To make things more concrete and minimize the need to hold all the details in memory, you can draw a visual schedule together: clocks with crucial times to follow, lists of things to do each morning and after-school, timetables for after-school activities and therapies. This preparation will be further enhanced if you review the school schedule (and any unusual things like holidays and school trips) over weekends so the child knows what’s expected and what to expect.

Make sure you leave time for the child to have unstructured play. Ensure there is some time for boredom, too. In this day and age when life is busier and schooldays long and demands overwhelming, it is difficult to fathom children given time to daydream and get bored. However, these are crucial for imagination, creativity, rest, and assimilation. Children will daydream–might as well make time for it so it does not take place in class or during homework.

Secure some time for reading and snuggles. Schedule it in. It is no less important than homework or baseball or tutoring. YOU reading TO the child, that is. Beyond the pleasure of connection and time together in story adventure, there is ample research showing it as a wonderful best way to increase their language and comprehension, to expose them to worlds beyond their own and deepen their listening. Reading to your child will enrich your connection and provide a time and place for shared relaxation as well as important opportunity for sharing what may otherwise not find a way to bubble up and be spoken of.

Preparing the school staff is helpful, too, if special accommodations or understanding are required. Consider speaking with the school ahead of time (or early in the school year) so that you limit your child needing to stand out as different or wait for accommodations. You’ll also get a sense to who the teachers are and which one may call for more teamwork and coordination than others.

Prepare yourself, as well … Not for the hardship, but for self-care. See that you not forget your own needs for good food, enough sleep, time to breathe, to exercise, to call a friend, to laugh, to cuddle. Stress is no more good for parents than it is for children …


It is a tender and exciting time, this back to school adventure of new beginnings. Even as it may awaken the frayed remnants of old worries, it offers amply opportunity for building confidence and bolstering hope. It is filled with growth and re-connection. May the cooler weather and the changing times herald soft days and brilliant colors, and may it bring on glorious learning ready to unfold.

Happy Back To School to All!

Writing Voyage

writing voyage1

People ask me, “Why do you write?” and my inner retort often feels like: “Why do you not?”

I don’t usually reply this aloud, however. I realize that such deflection is far from giving an answer, and that there are probably as many reasons to write as there are not to. Belonging to the former group, I cannot imagine life without words put down on paper and/or screen, even if I know it is not the only way to live. So it stands to reason that there would be those from the latter group who find in quite confounding to imagine why one would want to type letters onto screens for recreation.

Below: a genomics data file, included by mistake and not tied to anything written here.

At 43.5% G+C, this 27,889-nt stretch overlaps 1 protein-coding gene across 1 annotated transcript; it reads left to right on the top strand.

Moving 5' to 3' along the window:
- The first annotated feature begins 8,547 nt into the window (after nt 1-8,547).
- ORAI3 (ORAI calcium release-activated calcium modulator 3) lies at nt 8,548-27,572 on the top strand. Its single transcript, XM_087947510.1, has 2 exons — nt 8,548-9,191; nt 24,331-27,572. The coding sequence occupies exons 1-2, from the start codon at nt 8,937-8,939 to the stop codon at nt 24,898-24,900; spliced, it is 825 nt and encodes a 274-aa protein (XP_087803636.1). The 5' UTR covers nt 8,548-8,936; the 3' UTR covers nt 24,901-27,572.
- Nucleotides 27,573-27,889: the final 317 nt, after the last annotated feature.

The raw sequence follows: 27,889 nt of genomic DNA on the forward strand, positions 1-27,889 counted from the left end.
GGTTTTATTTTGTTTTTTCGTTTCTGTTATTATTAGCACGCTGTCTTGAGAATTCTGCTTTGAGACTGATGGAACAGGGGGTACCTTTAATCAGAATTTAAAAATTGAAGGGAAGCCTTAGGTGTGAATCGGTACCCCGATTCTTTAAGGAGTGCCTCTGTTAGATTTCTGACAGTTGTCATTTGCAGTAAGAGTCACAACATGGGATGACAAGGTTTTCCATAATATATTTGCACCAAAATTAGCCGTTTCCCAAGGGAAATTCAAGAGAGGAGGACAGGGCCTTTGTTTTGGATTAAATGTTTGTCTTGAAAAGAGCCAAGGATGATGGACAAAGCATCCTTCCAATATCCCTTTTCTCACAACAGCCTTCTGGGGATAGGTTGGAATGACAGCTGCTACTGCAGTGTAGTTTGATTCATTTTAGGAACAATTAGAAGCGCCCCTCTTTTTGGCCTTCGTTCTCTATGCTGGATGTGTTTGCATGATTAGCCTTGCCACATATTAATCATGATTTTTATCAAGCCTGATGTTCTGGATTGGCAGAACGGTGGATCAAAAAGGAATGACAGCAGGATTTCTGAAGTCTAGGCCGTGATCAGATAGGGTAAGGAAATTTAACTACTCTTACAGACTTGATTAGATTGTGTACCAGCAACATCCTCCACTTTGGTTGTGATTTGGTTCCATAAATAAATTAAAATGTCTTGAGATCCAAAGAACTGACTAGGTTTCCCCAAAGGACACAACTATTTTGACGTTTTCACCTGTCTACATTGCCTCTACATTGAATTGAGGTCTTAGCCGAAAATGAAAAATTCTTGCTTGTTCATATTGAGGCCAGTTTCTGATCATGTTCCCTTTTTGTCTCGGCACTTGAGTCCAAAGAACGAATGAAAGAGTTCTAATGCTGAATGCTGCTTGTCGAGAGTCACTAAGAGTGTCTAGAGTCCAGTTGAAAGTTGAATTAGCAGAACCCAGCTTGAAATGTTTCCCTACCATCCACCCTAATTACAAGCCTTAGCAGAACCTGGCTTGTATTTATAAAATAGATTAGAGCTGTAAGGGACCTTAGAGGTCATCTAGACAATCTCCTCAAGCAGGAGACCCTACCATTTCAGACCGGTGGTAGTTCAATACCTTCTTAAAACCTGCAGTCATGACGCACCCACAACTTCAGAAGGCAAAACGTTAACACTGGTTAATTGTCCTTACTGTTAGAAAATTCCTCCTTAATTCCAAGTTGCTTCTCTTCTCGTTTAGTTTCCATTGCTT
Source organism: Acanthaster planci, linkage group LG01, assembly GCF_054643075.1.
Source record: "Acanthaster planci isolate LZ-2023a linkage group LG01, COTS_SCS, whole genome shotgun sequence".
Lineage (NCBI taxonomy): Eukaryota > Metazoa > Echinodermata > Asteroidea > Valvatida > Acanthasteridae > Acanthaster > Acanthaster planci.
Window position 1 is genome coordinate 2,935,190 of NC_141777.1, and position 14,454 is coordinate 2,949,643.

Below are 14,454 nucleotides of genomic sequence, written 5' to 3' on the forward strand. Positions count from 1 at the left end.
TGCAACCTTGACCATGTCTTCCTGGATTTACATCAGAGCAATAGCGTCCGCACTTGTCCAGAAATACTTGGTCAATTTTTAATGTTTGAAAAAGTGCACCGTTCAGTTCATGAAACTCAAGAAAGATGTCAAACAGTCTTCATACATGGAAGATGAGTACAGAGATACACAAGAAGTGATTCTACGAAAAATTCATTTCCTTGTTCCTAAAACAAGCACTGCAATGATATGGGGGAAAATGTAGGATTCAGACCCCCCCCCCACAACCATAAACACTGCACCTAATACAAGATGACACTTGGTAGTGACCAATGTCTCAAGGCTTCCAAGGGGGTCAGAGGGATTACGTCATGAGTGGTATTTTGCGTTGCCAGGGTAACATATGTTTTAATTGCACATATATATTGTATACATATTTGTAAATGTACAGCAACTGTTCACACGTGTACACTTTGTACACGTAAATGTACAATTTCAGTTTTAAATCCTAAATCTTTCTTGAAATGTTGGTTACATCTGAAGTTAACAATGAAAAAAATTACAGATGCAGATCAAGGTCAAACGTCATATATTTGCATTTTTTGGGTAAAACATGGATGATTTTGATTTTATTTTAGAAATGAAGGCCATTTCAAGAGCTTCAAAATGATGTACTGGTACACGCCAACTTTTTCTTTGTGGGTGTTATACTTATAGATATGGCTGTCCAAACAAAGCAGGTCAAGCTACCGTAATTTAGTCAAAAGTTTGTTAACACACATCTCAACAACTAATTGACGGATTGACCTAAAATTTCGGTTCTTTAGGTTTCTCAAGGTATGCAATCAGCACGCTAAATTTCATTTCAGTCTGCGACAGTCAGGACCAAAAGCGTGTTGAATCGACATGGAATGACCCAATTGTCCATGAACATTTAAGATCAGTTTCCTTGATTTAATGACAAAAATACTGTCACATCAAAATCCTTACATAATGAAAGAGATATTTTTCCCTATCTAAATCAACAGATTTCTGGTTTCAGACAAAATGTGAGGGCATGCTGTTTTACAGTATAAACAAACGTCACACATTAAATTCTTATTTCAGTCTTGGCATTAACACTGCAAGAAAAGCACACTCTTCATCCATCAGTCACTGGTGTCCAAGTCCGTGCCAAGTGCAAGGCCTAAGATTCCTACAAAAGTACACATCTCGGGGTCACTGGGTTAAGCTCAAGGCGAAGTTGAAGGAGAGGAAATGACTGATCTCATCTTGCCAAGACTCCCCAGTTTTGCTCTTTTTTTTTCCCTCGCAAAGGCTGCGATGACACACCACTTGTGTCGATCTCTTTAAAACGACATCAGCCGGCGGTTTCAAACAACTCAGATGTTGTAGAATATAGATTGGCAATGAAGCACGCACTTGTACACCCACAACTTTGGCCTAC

Why then, do I write?

Beyond the obvious to me “because I do …”, my answer varies, but it often returns to “because it feels as natural as breathing and just as necessary.” Writing is essential to me. It feels like home. It is the place of flow, even if not always of comfort. Writing takes me places that I never knew I would be visiting, into mind-nooks and crannies I’ve forgotten I had known and some that I never owned and yet somehow remember. Writing deepens how I think, what I comprehend, how I understand it. It plumbs my heart for meaning and compassion, it weaves my thoughts so that they make a tapestry from smallish bits of living. Words offer vistas that lie hidden under the everyday, patiently (and not so patiently) waiting to be breathed onto page and screen.

 To me writing is often fun. The best kind of delight, when I am immersed and floating down creative currents. Though some parts of writing can be tedious, they are to me never boring. Words paint pictures within me. They have me revisit. They bring alive people and places. They animate thoughts, realities, events, suspense and resolution. More than anything, writing surprises me. It is as if stories unfold and I am naught but the typist of their unveiling, a tool for their formation.

I write because I can, and because it seems impossible not to.

As Miller said, “writing is, like life, a voyage of discovery” and it is one to which I do not want to say good-bye.

If you, reading this, write: would you share why?

More Alike Than Different

Sharing a link below to a fabulous set of photos from around the world, of parents with their children, doing the things parents and children do best: living life, sharing smiles, bonding, comforting, playing, laughing, being, holding … loving.

The locations are almost redundant, inasmuch as they portray universality, anyway.

Because we are, all of us, far more alike than different.

May our commonality be what leads humanity going forth, and not the smallish misconception of separation. After all, what seems different is insignificant once you strip reality down to its components: care, love, connection, hope.

Click below to enjoy: